There’s a fascinating deep dive into the world of TikTok in The New Yorker magazine (technology issue) this week. If you don’t know what TikTok is, other than hearing the alliterative name on the lips of every adolescent and teen you come across, it’s a good place to start.
Read How TikTok Holds Our Attention by Jia Tolentino (one of my favorite writers!!)
Tolentino notes how the quick edited, and remixed, videos made in the Chinese-company-owned app cross language and culture (although not without some significant bumps in government regulatory filters at times); is music-based, for the most part; involves elaborate edits for laughs and humor; reminds some users of the now-dead Vine app; uses AI algorithms to feed your homepage with what it thinks you want to see; has the usual strands of racism, sexism and other negative elements that invade many social media spaces; is built on the backbone of Music.ly, which I do remember; and is perfectly geared to the short-attention population.
(Aside: if you wonder why I wrote ‘Chinese-company-owned app’, it’s because I do pay attention, as much as I can, to where companies originate from, as some countries and companies work more closely than others to gather data from users of technology. China is certainly one of those. Tolentino doesn’t dive into that particularly issue, so there’s no clear line from TikTok’s parent company, ByteDance, to the Chinese government, but she does bring forward the tension between the engineering division of the app that works in the US and the home offices in China, with one observer noting that the front office runs the show, despite any stated ‘independence’ of the US operations. So, always be wary of who has your data. You know that, right? Do our kids know that?)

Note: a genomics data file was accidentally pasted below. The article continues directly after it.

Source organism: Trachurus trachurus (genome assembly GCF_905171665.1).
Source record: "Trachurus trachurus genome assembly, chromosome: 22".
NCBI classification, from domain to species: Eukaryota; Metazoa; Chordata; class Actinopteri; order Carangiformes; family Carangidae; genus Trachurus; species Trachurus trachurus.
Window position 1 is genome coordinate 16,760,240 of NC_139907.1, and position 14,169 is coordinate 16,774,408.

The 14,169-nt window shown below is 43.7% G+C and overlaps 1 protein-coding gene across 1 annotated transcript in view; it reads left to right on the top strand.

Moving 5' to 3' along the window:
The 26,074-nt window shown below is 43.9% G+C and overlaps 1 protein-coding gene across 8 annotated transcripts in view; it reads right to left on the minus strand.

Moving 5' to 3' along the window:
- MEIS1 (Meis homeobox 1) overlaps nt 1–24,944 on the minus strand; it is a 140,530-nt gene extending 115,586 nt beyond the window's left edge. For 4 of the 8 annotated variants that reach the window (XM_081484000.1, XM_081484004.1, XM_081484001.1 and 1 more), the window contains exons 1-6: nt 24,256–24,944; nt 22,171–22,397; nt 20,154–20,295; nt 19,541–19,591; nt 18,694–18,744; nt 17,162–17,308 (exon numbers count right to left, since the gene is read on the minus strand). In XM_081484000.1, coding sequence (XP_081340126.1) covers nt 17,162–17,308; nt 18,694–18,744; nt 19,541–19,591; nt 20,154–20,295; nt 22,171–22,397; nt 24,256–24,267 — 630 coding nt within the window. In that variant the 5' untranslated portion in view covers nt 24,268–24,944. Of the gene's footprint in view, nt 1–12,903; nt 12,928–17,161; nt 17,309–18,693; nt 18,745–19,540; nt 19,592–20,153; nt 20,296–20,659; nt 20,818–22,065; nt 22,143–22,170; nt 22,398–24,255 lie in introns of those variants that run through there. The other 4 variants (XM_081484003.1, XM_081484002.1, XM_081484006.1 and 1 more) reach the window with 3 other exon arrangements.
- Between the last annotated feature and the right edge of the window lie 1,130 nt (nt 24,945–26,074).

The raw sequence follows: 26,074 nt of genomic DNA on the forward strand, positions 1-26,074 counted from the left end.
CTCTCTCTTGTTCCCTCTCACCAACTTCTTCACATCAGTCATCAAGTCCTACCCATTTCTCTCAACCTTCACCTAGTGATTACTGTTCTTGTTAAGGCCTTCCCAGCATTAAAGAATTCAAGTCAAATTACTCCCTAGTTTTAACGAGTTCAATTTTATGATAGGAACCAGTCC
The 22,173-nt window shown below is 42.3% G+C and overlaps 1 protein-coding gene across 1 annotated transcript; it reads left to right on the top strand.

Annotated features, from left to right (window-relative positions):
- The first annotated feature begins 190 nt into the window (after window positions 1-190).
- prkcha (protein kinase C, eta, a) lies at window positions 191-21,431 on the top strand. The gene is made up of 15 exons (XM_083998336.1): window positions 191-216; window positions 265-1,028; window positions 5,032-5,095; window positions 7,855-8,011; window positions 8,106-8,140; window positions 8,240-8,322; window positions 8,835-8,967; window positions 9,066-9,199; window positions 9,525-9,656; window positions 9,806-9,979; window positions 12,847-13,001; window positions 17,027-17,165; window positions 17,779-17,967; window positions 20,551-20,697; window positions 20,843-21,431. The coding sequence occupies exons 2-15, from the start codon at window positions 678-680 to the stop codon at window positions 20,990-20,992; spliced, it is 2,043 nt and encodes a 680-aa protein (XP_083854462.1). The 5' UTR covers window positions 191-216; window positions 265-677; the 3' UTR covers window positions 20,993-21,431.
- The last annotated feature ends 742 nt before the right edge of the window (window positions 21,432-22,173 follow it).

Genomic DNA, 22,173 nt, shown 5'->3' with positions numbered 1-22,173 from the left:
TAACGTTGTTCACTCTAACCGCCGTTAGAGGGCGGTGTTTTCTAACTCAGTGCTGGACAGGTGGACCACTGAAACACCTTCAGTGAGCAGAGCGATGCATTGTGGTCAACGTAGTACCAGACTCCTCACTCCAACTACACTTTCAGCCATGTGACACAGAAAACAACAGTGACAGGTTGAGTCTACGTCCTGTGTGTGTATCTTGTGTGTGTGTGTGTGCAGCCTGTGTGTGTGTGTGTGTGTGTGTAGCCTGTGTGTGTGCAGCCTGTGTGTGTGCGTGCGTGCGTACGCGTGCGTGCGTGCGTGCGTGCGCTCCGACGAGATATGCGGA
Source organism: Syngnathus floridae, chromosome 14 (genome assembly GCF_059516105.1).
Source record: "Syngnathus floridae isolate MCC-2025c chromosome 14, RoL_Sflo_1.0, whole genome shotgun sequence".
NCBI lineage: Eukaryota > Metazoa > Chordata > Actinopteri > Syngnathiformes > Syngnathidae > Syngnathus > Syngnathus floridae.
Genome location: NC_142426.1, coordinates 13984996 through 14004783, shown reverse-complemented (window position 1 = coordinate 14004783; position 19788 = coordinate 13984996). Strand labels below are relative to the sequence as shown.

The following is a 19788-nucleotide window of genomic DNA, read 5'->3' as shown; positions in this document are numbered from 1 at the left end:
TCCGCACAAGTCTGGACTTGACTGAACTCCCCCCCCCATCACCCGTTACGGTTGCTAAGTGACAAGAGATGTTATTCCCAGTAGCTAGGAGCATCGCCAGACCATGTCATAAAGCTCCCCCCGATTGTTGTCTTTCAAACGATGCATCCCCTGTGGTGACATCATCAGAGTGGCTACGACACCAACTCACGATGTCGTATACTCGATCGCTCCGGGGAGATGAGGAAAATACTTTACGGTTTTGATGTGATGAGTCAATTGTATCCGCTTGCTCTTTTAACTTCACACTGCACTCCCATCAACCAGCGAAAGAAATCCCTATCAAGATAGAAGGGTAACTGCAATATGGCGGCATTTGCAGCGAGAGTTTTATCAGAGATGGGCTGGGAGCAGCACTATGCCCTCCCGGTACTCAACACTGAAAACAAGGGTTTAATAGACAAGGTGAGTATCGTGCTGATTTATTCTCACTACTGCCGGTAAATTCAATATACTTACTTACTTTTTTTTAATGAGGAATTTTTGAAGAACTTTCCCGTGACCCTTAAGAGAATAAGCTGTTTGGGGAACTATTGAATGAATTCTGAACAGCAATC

And of course, there’s Lil Nas X and the hit song, Old Town Road, which was built and engineered purposefully on and for the TikTok community — short, funny, catchy — in hopes the viral nature would filter over into the larger music world. It worked.
I still know I need to learn more. (see TikTok trending videos)
Each afternoon, the students in my sixth grade classroom line up in groups, and some “do TikTok” as they say, and what they mean is that they act out the elaborate quick-edits of some popular TikToks, sort of like social media coordinating swimming but on concrete. I can only watch.
It’s strange, and funny, and weirdly elaborate, with foot moves and arm movements, and hand gestures, and short vocal phrasing. Given as I am not immersed in TikTok world, I have no anchor to know what it is they are even trying to emulate.
So imagine my surprise when a group of students informs me that we — they and me — will be making a TikTok at the end of the school year. This was not a question. It was a fact. I give a quizzical look and they all smile.
“Um. Ok. Maybe.”
In my head, three ideas rattle around:
- Learn more about TikTok
- Maybe TikTok will no longer be “the thing” in seven months
- Time to brush up on my dance moves
Peace (sustaining your attention),